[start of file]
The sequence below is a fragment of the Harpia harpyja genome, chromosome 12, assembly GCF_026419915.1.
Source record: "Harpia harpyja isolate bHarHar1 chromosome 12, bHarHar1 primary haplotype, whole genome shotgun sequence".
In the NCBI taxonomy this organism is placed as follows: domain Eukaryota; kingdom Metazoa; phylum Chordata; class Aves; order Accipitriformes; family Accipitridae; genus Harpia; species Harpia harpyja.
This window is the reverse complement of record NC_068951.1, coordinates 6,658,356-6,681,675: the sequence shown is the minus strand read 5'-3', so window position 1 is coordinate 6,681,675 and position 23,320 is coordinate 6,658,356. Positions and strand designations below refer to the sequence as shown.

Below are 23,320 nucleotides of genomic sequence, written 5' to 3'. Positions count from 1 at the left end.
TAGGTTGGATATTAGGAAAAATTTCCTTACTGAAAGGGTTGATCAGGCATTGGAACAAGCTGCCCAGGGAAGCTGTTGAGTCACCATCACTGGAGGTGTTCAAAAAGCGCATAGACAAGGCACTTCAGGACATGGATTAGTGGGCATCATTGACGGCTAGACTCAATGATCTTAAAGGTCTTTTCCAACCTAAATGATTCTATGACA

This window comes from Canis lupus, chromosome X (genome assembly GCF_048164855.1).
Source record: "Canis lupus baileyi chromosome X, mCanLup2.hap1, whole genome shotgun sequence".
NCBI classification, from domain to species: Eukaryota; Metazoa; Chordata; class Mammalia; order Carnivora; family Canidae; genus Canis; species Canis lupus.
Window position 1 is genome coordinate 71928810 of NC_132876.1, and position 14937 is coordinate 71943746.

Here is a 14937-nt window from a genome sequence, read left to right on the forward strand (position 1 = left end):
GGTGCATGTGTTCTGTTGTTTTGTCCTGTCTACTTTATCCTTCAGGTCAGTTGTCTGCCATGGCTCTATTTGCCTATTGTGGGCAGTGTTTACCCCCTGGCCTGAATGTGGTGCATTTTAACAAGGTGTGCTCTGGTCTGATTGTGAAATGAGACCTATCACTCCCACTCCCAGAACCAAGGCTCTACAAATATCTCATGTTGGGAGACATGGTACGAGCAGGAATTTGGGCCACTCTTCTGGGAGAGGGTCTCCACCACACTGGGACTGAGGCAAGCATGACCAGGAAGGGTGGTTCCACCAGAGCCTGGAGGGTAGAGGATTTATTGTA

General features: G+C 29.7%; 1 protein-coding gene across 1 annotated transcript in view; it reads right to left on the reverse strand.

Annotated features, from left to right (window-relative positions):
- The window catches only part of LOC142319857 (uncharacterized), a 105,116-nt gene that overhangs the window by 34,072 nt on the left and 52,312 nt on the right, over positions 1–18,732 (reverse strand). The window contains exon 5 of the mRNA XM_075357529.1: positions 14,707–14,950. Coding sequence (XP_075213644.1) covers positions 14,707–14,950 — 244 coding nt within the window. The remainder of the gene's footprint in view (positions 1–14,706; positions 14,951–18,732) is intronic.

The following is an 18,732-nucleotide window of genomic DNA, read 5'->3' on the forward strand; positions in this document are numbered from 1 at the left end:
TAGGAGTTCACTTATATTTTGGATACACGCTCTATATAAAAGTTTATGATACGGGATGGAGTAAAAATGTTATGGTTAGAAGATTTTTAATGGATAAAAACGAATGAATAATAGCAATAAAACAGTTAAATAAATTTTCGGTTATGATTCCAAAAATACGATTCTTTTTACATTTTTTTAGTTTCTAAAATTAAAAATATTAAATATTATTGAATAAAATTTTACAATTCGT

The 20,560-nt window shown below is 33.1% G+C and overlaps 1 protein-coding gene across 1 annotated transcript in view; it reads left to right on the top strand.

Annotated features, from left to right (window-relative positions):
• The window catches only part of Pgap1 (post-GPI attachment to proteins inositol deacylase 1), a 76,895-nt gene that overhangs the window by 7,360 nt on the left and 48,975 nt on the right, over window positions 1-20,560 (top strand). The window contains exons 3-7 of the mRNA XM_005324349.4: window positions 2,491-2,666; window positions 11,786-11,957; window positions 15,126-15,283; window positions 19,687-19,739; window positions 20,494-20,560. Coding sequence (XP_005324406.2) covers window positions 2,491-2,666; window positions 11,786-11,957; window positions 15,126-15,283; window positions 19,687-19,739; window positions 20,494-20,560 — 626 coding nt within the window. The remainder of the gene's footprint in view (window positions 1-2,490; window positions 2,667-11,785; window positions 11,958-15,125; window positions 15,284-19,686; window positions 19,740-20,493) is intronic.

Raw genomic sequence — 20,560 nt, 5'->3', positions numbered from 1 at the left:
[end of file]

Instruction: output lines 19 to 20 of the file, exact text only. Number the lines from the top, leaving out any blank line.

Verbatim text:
Annotated features, from left to right (window-relative positions):
• The window catches only part of Pgap1 (post-GPI attachment to proteins inositol deacylase 1), a 76,895-nt gene that overhangs the window by 7,360 nt on the left and 48,975 nt on the right, over window positions 1-20,560 (top strand). The window contains exons 3-7 of the mRNA XM_005324349.4: window positions 2,491-2,666; window positions 11,786-11,957; window positions 15,126-15,283; window positions 19,687-19,739; window positions 20,494-20,560. Coding sequence (XP_005324406.2) covers window positions 2,491-2,666; window positions 11,786-11,957; window positions 15,126-15,283; window positions 19,687-19,739; window positions 20,494-20,560 — 626 coding nt within the window. The remainder of the gene's footprint in view (window positions 1-2,490; window positions 2,667-11,785; window positions 11,958-15,125; window positions 15,284-19,686; window positions 19,740-20,493) is intronic.